Article

Read

Fath Ali Schah

from Wikipedia, the free encyclopedia

Fath Ali Shah in 1798

Fath Ali Shah (Persianفتحعلی شاه, DMG Fatḥ-ʿAlī Šāh [

fæthˈæliː ʃɑh]; native Baba Chan بابا خان [bɑˈbɑ xɑn]; * c. 1771; † 20 October 1834[1]) was the second ruler of the Kajar dynasty in Persia.

He ruled from 1797 to 1834 and ascended the throne as successor to his assassinated uncle Aga Mohammed Khan.
Distrustful of his grand vizier, Haj Ibrahim Khan Kalantar, he had him executed. Kalantar had already been grand vizier under the predecessor dynasty, the Zand princes, for a total of 15 years.

Life

During his long reign, Fath Ali Shah fought several wars, including the Russo-Persian War against Alexander I over Georgia, which Russia had taken under its control and which was claimed by Persia. This war began in 1804 and ended in 1813.

Fath Ali Shah first turned to the United Kingdom. However, the United Kingdom refused to enter into a military agreement with Persia because it was allied with Russia. Fath Ali Shah then asked for support from France, which was at war with Great Britain, Prussia and Russia, and sent a delegation to Napoleon I, who was at that time staying at Finckenstein Castle in East Prussia. The Treaty of Finckenstein was concluded there by Napoleon with the Persian delegation on 4 May 1807, in which Persia was promised extensive military support in terms of personnel and material. In return, Persia was to declare war on Britain and expel all British citizens from Persia. Furthermore, Persia was to influence Afghanistan to carry out a joint French-Persian-Afghan invasion of India.

The Russian troops suffered a heavy defeat against the French troops on 14 June 1807 in the Battle of Friedland. Tsar Alexander I then entered into negotiations with the French side, which initially led to an armistice on 23 June. Finally, on June 25, peace negotiations began in Tilsit between Napoleon I and Tsar Alexander I, leading to the Peace of Tilsit on July 7, 1807. After Russia joined the Continental Blockade against the United Kingdom, Fath Ali Shah resumed negotiations with the British to gain support against Russia. For this reason, Fath Ali Shah then refused to participate in the Continental Blockade. Therefore, despite the Treaty of Finckenstein, France failed to win the diplomatic war over Persia and none of the treaty points were realized. On March 12, 1809, the United Kingdom signed a treaty with Persia that abrogated the Treaty of Finckenstein and resulted in the expulsion of all French from Persia.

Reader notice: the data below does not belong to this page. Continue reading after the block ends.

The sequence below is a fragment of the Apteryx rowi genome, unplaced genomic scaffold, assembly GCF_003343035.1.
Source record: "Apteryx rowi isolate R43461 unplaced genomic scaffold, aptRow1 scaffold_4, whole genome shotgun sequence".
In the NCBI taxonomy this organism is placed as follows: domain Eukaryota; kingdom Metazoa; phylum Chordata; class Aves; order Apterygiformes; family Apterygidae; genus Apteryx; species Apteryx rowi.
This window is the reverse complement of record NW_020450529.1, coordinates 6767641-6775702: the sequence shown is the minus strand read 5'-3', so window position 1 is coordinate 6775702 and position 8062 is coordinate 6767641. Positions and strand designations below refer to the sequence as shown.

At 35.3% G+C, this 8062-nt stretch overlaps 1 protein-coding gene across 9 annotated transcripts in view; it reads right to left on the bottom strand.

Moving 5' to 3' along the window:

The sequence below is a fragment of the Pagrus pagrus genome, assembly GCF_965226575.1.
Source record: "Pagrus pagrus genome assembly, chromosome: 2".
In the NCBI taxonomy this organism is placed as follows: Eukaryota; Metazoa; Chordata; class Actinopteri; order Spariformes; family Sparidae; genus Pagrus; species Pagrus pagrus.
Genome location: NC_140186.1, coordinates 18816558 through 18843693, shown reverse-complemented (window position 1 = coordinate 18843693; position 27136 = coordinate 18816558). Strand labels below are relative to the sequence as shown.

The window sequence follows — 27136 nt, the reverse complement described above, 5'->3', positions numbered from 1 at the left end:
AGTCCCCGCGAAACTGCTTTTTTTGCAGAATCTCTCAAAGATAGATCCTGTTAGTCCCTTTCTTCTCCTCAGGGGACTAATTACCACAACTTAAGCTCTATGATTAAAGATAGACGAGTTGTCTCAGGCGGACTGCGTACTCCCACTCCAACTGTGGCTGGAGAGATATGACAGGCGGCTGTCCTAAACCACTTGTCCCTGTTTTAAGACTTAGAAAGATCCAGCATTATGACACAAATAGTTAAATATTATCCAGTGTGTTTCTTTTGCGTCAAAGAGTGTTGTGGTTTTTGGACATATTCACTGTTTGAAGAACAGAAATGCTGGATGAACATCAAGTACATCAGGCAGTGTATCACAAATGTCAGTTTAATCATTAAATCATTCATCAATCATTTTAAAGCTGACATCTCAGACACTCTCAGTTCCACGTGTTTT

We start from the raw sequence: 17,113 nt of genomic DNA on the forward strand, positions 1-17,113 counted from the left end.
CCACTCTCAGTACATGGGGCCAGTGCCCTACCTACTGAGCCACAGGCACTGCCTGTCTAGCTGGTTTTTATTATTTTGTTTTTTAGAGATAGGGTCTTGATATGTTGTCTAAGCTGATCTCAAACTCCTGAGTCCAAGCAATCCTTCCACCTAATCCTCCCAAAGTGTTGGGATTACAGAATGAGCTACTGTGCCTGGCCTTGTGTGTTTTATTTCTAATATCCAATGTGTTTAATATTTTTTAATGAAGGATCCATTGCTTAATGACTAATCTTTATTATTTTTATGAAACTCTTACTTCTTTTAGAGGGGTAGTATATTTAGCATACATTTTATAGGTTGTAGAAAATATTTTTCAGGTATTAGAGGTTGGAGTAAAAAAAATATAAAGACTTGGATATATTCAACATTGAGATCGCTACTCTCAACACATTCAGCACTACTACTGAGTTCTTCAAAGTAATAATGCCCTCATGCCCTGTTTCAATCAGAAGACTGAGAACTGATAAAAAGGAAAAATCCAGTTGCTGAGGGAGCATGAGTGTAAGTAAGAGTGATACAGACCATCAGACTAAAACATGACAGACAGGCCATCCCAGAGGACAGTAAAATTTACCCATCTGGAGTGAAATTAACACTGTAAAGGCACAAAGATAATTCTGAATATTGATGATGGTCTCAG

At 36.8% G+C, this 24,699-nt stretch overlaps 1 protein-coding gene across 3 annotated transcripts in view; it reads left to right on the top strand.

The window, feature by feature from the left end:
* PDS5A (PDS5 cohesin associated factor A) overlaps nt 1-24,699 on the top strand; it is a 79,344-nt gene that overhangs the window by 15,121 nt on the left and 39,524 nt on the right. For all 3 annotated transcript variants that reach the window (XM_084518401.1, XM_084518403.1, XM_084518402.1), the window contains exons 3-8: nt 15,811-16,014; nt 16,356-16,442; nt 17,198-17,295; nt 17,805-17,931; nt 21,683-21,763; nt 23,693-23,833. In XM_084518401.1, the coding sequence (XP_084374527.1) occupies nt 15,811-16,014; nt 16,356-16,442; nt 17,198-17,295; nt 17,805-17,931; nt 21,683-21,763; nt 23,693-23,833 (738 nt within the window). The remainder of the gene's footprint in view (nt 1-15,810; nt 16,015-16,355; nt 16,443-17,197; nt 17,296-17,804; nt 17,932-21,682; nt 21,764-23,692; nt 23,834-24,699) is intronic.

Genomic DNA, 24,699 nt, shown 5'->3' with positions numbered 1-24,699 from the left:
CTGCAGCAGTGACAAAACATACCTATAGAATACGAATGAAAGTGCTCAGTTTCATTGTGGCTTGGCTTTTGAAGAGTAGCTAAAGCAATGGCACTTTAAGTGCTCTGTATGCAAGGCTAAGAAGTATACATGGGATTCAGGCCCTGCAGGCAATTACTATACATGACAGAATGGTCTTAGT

In the course of the war, Russian troops attacked Tabriz in 1813, forcing Persia to accept the Treaty of Golestan and give up large areas of its territories in Georgia, Arrān (present-day Azerbaijan), and the Caucasus. In 1826 there was another war with Russia, which ended again in 1828 with a Russian victory and with the Treaty of Turkmanchai in favor of the victor. After the Treaty of Turkmanchai, the Aras was chosen as the border of the two empires.

When his son and crown prince Abbas Mirza died, his grandson Mohammad Mirza became crown prince. Fath Ali Shah was to outlive Abbas Mirza by only one year. He died in 1834 and was given his final resting place in front of the shrine of Fatima Masuma, whom he had greatly revered.[2]

Fath Ali Shah is documented to have had 160 wives, who bore him 108 offspring (60 sons and 48 daughters).[3] Abbas Amanat puts the number of children at 260, with 60 sons and 55 daughters surviving their father.[4] Other sources speak of 700 wives and more than 5,000 children, if all concubines and loves are added together.[5] For this reason he was also called the father of his country.

Web links

Commons: Fath Ali Shah– Collection of images, videos and audio files

Individual references

  1. Encyclopedia Britannica
  2. Christopher de Bellaigue: In the Rose Garden of Martyrs. A Portrait of Iran. Translated from the English by Sigrid Langhaeuser, Verlag C. H. Beck, Munich 2006 (English original edition: London 2004), p. 112
  3. This census lists only those children who survived infancy. See: qajarpages.org fathalishahchildren, retrieved 21 December 2012
  4. Compare: Fath Ali Shah. In: Ehsan Yarshater (ed.): Encyclopædia Iranica. (English, iranicaonline.org – incl. bibliography).
  5. Cyrus Ghani: Iran and the Rise of Reza Shah. I.B.Tauris 2000. p. 2.